the next generation of social games

One of my favourite iPhone games is Andreas Illiger’s Tiny Wings. It’s cute, child friendly, and once you’ve bought it, there are no ads, no distractions, you get the entire thing. It’s a rarity in the App Store world, and in the online gaming world in particular. I worry that I spend too much time, even now, in my thirties, playing games. i should put them aside entirely, and focus on serious things.

When Draw Something came out, I was enthusiastic, and spent a lot of time playing it. Then Zynga (the company that owns Words with Friends and a lot of other games) bought the company (for $190M), and it started to go downhill. The tendency to extract money for players became stronger and stronger, and it felt like I had a never-ending to-do list of drawings to interpret and return.

When the privacy policy changed to be more generous toward Zynga and less toward me, I deleted it, and haven’t felt the need to go back. I can’t say the same for words with friends. I would say that I log into that game several times per day, but having bought paid version of the app, there’s not much they can do to extract further money from me, so I can concentrate on playing the game.

What I’m seeing in some other games, though, is a greater reliance on in-game currency. One game – different to bejewelled but clearly of the same lineage – is Diamond Dash.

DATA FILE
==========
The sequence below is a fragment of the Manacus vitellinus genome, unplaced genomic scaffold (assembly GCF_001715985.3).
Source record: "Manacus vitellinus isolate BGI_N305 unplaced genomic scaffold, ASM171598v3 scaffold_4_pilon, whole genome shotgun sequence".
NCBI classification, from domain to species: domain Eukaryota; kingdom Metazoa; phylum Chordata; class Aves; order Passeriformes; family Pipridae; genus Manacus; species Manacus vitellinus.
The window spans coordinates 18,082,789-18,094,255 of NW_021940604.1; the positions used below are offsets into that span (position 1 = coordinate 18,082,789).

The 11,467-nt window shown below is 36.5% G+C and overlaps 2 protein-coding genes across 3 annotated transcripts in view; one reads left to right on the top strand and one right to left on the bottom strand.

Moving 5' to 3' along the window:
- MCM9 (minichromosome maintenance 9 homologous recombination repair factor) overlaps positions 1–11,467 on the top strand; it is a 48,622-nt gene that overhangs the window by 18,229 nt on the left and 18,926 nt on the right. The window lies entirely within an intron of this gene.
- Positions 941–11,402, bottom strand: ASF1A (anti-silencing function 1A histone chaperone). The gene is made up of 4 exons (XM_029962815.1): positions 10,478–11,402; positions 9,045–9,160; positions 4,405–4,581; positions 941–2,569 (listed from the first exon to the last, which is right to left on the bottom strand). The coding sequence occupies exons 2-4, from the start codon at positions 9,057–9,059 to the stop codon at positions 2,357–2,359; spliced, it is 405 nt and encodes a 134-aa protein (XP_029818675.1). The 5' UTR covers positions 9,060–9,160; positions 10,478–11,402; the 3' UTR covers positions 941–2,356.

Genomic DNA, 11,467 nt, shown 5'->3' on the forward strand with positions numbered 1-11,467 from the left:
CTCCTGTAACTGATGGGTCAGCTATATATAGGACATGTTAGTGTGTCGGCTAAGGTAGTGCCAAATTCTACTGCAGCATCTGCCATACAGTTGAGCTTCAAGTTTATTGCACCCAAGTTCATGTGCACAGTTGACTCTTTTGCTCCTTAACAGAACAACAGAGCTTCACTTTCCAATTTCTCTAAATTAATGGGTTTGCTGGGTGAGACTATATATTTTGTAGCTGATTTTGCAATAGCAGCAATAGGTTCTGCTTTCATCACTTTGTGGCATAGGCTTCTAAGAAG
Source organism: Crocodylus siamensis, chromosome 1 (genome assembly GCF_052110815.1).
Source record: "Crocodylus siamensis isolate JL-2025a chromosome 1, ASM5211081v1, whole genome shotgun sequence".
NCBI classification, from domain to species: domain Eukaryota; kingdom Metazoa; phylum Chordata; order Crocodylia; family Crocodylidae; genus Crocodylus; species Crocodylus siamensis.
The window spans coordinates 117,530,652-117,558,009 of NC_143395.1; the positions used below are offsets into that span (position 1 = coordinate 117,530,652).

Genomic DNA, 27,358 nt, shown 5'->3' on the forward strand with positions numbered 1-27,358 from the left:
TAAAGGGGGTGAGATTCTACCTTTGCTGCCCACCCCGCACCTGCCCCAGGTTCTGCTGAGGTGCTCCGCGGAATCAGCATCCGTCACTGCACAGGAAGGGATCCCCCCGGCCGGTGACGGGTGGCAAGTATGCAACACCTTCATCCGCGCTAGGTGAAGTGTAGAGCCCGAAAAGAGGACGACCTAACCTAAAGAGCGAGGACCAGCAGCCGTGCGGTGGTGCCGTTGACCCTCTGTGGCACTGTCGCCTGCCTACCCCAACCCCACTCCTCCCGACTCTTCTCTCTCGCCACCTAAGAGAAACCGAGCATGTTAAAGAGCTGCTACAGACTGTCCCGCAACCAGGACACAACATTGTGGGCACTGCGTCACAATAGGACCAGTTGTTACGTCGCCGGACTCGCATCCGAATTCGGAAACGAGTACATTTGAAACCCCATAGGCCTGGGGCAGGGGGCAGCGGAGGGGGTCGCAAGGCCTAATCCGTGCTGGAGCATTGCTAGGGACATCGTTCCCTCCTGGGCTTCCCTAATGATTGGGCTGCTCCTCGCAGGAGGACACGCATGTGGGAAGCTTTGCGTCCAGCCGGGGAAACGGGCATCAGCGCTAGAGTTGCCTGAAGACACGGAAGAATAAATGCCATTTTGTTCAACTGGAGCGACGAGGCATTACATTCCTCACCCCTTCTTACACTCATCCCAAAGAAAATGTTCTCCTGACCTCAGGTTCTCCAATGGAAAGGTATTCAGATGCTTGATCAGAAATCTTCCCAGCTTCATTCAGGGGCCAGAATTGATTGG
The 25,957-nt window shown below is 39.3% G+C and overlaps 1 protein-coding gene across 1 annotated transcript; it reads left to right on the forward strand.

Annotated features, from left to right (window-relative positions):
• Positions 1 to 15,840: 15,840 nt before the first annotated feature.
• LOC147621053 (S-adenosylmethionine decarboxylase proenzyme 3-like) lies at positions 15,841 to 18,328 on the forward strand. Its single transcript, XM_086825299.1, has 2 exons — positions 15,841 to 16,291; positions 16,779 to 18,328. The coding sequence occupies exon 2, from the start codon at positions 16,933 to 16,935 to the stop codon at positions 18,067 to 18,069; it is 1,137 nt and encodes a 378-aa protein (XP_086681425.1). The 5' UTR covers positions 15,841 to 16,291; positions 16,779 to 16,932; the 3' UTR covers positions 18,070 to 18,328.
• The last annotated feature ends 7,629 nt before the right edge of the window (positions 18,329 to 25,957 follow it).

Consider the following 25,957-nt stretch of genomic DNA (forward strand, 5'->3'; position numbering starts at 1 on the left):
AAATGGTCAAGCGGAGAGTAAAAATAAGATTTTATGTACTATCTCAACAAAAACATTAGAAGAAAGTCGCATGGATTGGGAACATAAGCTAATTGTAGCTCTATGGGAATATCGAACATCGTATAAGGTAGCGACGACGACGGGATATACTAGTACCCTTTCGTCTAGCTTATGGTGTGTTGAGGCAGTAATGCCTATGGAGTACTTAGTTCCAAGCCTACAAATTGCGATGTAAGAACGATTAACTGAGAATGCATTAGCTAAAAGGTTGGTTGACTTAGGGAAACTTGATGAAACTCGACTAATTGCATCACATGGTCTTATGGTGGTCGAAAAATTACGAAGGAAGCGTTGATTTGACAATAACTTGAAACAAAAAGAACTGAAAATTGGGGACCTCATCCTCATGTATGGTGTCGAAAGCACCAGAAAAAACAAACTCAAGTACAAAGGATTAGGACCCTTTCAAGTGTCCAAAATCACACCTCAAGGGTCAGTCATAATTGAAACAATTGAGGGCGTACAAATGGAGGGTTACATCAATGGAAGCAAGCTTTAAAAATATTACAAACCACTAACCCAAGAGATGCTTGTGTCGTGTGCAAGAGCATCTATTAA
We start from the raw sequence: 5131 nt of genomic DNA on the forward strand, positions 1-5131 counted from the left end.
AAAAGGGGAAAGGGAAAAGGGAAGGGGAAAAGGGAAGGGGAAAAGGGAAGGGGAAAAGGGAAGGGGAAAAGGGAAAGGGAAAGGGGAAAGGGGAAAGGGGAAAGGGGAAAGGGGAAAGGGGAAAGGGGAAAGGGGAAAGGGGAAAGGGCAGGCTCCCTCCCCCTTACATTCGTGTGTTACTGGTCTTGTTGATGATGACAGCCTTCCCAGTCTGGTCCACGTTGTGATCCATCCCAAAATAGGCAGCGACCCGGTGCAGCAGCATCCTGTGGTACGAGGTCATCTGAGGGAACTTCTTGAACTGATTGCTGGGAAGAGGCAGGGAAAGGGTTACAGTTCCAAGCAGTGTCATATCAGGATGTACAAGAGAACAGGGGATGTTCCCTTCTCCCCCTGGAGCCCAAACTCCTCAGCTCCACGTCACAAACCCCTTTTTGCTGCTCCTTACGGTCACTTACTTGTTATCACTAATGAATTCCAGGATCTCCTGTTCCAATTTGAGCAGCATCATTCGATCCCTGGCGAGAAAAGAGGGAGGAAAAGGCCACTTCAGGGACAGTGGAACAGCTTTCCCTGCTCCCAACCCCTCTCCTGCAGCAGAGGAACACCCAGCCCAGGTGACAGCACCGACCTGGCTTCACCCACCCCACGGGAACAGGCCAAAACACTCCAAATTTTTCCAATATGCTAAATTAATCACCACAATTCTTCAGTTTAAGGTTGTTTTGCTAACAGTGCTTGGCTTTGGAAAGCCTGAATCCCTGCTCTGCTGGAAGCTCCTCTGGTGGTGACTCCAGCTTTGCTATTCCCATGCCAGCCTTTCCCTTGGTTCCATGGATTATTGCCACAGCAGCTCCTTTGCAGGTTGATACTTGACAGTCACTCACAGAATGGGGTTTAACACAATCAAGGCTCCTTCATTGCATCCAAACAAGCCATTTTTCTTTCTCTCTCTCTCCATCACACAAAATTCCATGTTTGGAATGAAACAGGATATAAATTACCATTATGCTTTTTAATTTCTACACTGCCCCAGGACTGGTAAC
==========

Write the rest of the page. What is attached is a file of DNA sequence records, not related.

Not only does this game have the “wait 8 minutes to be able to play again, or pay money to be able to play Right Now”, but they have two different types of in-game currency on top of this. So it’s possible to buy two lots of tokens for the game and still not have the feature that you want.

If you don’t want to pay, you can use social media to buy in-game currency, for a while. You can ask a friend to give you a life in the game, and they will receive one too. This clogs up your Facebook notifications, and theirs, but doesn’t particularly invoke positive sentiments towards the game.

These mobile devices that we use for games, and the social networks we connect them to, have so much capacity than merely to add in-game currency to existing games from the 1970s and 1980s. But we’re not seeing a lot better just yet.

I felt that Zyngapocalypse Now (And What Comes Next?) was asking some good questions about the future of gaming.

 If Yahoo was “Search, Generation One” then Google was “Search, Generation Two”. The first generation was the one which became cluttered with all manner of complicated ambitions, poor performance and a whole load of “conventional wisdom” which often proved contradictory. Generation Two, on other hand, realised what mattered and delivered just that. A similar shift is what will make “Social Games, Generation Two” real.

I’m interested to see the future of gaming, but mindful that I need to be ever more disciplined in how I use my time. Future games will work even harder to make sure that players will have “just one more game”: I’m hoping I can find a way just to dip in and out, without losing hours.

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